In New York City, the couple had their first child, Ella Sofia Gordon, on June 20, 2007. On August 9, 2010, a baby boy, Leo Benjamin Gordon, was an addition to the Gordon family.
Currently, the family resides in the South Park neighborhood of Charlotte, North Carolina.
Jeff Gordon | Awards and Achievements
- 1993 Winston Cup Series Rookie of the Year
- 1991 Busch Series Rookie of the Year
- 2009 National Midget Auto Racing Hall of Fame inductee
- 2009 Silver Buffalo Award recipient
- 2012 Heisman Humanitarian Award recipient
- Named one of NASCAR’s 50 Greatest Drivers (1998)
- 2018 Motorsports Hall of Fame of America inductee
- 2019 NASCAR Hall of Fame inductee
- 1995, 1997, 1998, and 2001 Winston Cup Series Champion
- 2017 Rolex 24 at Daytona Overall winner
- 1991 USAC Silver Crown Series Champion
- 1990 USAC National Midget Series Champion
- 1997, 1999, and 2005 Daytona 500 Winner
- 1994, 1998, 2001, 2004, and 2014 Brickyard 400 Winner
- 1995, 1996, 1997, 1998, 2002, and 2007 Southern 500 Winner
- 1994, 1997, and 1998 Coca-Cola 600 Winner
- 1995, 1997, and 2001 Sprint All-Star Race Winner
- 1994 and 1997 Advance Auto Parts Clash Winner
Jeff Gordon | Net Worth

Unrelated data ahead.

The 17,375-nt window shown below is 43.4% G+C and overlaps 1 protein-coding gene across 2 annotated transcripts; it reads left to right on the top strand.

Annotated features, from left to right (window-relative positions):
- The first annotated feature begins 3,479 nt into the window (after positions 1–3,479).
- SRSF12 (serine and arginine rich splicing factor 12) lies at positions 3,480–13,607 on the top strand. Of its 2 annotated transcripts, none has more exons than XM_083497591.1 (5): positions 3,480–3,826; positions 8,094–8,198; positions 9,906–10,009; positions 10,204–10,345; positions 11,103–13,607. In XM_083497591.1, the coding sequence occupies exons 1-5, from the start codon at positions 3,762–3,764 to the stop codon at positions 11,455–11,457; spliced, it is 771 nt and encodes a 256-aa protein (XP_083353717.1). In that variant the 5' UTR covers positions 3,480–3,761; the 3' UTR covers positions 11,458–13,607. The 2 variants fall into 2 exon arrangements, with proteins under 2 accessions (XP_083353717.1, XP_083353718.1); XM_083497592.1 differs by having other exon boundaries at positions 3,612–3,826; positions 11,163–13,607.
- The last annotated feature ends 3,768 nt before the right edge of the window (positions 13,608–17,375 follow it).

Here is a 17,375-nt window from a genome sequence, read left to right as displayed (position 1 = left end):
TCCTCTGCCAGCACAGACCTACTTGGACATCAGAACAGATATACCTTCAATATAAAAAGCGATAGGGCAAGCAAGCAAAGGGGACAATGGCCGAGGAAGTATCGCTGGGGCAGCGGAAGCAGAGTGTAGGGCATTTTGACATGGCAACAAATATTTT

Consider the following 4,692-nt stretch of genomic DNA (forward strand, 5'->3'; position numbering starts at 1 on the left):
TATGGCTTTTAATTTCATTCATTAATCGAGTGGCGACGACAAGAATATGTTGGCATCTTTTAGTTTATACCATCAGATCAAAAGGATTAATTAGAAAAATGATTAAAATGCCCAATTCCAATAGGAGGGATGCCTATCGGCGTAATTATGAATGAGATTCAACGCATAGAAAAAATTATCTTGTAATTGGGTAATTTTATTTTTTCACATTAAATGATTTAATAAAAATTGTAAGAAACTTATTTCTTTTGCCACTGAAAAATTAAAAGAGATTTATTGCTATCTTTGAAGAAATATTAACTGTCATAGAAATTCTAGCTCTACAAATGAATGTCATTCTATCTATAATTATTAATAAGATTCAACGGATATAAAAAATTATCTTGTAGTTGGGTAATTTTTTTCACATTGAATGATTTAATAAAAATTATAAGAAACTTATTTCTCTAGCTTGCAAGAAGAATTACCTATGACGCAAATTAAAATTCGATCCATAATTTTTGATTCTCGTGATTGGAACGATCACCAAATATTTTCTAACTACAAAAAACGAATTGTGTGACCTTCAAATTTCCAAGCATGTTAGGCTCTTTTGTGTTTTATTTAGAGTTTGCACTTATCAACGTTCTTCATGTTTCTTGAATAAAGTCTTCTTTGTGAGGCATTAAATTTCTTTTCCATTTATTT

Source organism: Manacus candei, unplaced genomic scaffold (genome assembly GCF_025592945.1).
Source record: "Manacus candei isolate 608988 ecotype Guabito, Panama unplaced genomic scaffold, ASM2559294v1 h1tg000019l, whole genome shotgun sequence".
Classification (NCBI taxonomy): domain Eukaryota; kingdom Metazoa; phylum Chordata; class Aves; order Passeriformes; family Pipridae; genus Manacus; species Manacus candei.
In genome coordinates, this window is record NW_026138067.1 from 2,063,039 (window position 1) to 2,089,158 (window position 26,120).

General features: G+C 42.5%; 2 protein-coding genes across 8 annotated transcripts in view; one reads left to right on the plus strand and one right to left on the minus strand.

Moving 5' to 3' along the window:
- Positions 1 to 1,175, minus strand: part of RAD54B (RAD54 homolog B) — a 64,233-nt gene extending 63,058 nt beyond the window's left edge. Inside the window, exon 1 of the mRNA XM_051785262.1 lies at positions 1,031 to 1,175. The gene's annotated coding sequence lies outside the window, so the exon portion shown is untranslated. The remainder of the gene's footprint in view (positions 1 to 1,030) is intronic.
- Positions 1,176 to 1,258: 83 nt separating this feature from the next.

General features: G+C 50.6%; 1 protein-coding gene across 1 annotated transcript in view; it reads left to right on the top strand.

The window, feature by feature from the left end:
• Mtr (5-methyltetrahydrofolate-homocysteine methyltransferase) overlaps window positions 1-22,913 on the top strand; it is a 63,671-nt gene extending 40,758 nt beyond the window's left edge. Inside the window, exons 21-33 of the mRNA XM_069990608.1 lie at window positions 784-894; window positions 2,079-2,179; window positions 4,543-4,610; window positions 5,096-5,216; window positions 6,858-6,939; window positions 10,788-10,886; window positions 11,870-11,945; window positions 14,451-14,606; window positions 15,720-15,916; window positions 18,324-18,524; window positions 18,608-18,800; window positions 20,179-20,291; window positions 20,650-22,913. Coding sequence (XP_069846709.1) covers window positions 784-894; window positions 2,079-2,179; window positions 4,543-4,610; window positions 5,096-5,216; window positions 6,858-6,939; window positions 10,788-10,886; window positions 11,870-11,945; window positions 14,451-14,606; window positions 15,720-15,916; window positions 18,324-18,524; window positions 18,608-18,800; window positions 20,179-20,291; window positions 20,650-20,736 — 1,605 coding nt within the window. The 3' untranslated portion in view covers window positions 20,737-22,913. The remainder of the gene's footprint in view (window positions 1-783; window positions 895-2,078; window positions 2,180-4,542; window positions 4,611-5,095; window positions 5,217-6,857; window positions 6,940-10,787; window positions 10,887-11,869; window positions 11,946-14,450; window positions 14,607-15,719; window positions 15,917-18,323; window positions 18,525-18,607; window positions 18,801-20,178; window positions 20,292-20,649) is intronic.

Jeff Gordon is currently the third richest NASCAR Driver. He is now worth USD 200 Million. Jeff Gordon can be called Floyd Mayweather or Cristiano Ronaldo of NASCAR, in the context of having the most wealth in his industry.
You can read the Biography of the richest NASCAR Driver’s (Dale Earnhardt Jr) wife, Amy Reinmann, here.
At the peak of Gordon’s career, he is estimated to be earning USD 20 million TO USD 30 million through his salary and endorsements. Gordon has at least earned USD 160 million from winnings alone.
However, adding up all the income sources, it is estimated that Gordon had made over USD 500 million from racing in NASCAR.
But unfortunately, Gordon lost a lot of his money through divorce as he had to give his ex-wife a lot in cash and assets, including one of his homes.
Although he is not racing, Gordon still earns a regular paycheck through his broadcasting career and ventures.
Jeff Gordon | Social Media
Jeff Gordon stays active on social media and has a very high social media with over a million followers on Twitter and almost 400k followers on Instagram.
Gordon started using social media when he was sponsor hunting in 2011-12. Meanwhile, his view on social media had also changed when he noticed sponsors being keen on knowing the driver’s social media.
Common Queries about Jeff Gordon
When did Jeff Gordon retire?
Jeff Gordon retired in 2015.
How many wins does Jeff Gordon have?
How many championships has Jeff Gordon won?
Jeff Gordon has won four championships throughout his career.
Is Jeff Gordon still racing?
Who did Jeff Gordon get in a fistfight with?
Back in March 2017, Jeff Gordon got into a fistfight with Brad Keselowski in the Texas night race.